Finding Holes in China's Great Firewall



By any standard, Crazy English is a huge success on the mainland. Anywhere from 1,000 to 30,000 people turn up at venues such as the Forbidden City and the Great Wall for a chance to yell with Li Yang, who takes to the stage shouting things like 'No pain, no gain', with rock and rap music playing in the background. The audiences can't seem to get enough.

Mr Li, however, is not without his critics, who wonder if there's really a method to his madness. Zhou Min, who hosts several English radio programmes in Beijing, is sceptical, saying English takes a lot of hard work to master. 'You can't learn English simply by yelling,' she says.

'He's a crazy guy who knows how to promote himself,' says Bruce Liu of Studio Classroom. 'The best word I can think of to describe him is demigod.'

In 1996, English teachers in Guangdong rose up against Mr Li, complaining that his methods had encouraged their students to ignore their normal studies. The result was a six-month prohibition. And Chengdu, the capital of Sichuan, also banned Crazy English for a spell.

Despite the criticisms, his method remains popular, to no small degree a product of his ability to market himself. But even his critics admit that Crazy English has its merits. Zhou concedes that Crazy English has played a role in getting people to overcome their fear of speaking the language. 'That's why a lot of people reconsidered learning English,' the talk show host says. 'It has helped in some ways.'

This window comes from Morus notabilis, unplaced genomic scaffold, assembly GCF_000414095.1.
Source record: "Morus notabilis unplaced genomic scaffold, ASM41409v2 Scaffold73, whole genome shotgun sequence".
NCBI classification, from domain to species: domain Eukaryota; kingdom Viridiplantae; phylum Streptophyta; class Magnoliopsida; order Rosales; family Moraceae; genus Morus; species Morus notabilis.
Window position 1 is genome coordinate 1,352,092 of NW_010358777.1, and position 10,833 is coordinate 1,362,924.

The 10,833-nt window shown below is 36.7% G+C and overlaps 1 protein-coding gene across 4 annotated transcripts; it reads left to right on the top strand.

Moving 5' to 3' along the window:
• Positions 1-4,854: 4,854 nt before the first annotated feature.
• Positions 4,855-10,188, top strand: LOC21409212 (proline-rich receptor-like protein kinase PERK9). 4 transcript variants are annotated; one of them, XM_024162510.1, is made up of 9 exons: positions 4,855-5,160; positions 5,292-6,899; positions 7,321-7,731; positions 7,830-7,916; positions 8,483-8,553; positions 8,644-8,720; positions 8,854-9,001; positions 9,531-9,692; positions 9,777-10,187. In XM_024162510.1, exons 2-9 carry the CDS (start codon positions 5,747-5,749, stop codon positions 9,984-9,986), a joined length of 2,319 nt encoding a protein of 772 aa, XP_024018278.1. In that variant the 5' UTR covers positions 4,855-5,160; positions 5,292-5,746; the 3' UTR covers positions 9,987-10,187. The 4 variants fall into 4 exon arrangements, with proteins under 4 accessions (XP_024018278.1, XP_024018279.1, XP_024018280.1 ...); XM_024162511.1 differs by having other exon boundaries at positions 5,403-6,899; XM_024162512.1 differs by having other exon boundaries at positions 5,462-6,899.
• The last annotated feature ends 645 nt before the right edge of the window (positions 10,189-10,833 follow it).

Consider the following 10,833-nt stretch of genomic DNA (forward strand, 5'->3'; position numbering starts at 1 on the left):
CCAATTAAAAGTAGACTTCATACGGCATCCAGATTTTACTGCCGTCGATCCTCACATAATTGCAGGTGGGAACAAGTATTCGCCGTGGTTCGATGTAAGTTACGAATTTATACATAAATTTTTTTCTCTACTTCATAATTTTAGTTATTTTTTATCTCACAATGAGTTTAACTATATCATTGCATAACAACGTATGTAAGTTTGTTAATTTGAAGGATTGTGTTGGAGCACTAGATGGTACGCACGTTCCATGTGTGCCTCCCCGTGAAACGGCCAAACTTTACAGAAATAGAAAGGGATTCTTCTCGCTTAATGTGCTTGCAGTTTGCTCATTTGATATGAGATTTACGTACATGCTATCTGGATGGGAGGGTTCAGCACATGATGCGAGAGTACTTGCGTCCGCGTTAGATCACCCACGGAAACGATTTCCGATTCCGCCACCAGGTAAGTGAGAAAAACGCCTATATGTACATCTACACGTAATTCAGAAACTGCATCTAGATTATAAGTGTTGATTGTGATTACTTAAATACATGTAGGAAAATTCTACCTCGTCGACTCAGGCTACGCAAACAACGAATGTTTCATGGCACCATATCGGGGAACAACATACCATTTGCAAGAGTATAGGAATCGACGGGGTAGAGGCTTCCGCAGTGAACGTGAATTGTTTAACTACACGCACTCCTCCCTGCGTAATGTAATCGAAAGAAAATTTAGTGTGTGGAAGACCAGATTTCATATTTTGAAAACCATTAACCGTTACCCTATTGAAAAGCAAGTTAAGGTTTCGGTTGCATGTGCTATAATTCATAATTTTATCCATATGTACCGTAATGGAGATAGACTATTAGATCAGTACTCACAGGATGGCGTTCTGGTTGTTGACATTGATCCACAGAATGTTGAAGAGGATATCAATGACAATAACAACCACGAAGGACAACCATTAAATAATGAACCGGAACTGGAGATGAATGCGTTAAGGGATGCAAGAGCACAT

David Meyer, an American teacher who toured the mainland with Mr Li last summer, says the Xinjiang native gets people excited about learning English. 'He's constantly pushing you, telling you that you're the best, that there's no one like you,' says Mr Meyer. 'He tells you that you're special, and you feel you can do it.'

Mr Meyer has since adopted some of the Crazy English methods in his own classes at SIAS International University in Henan. Meanwhile, Mr Li insists there is a method to his madness, arguing that he is succeeding while the mainland educational system continues to turn out incompetent English speakers. 'A guy once asked me how I knew he had a PhD,' he tells an audience in Beijing. He pauses for effect, smiles, and then gives the answer. 'I told him: 'Because your English sucks'.'

He then takes on Beijing University and Qinghua University, two of China's premier institutes of higher education, arguing that graduates can't speak well enough to get past job interviews with multinational companies. 'I've passed the CET 6,' Mr Li says on stage, mocking a graduate, waving the pretend certificate. But when the potential employer asks a simple question, Mr Li, the pretend student, grimaces, 'Can you please repeat that?' The audience breaks into laughter.




© 2013 Paul J. Mooney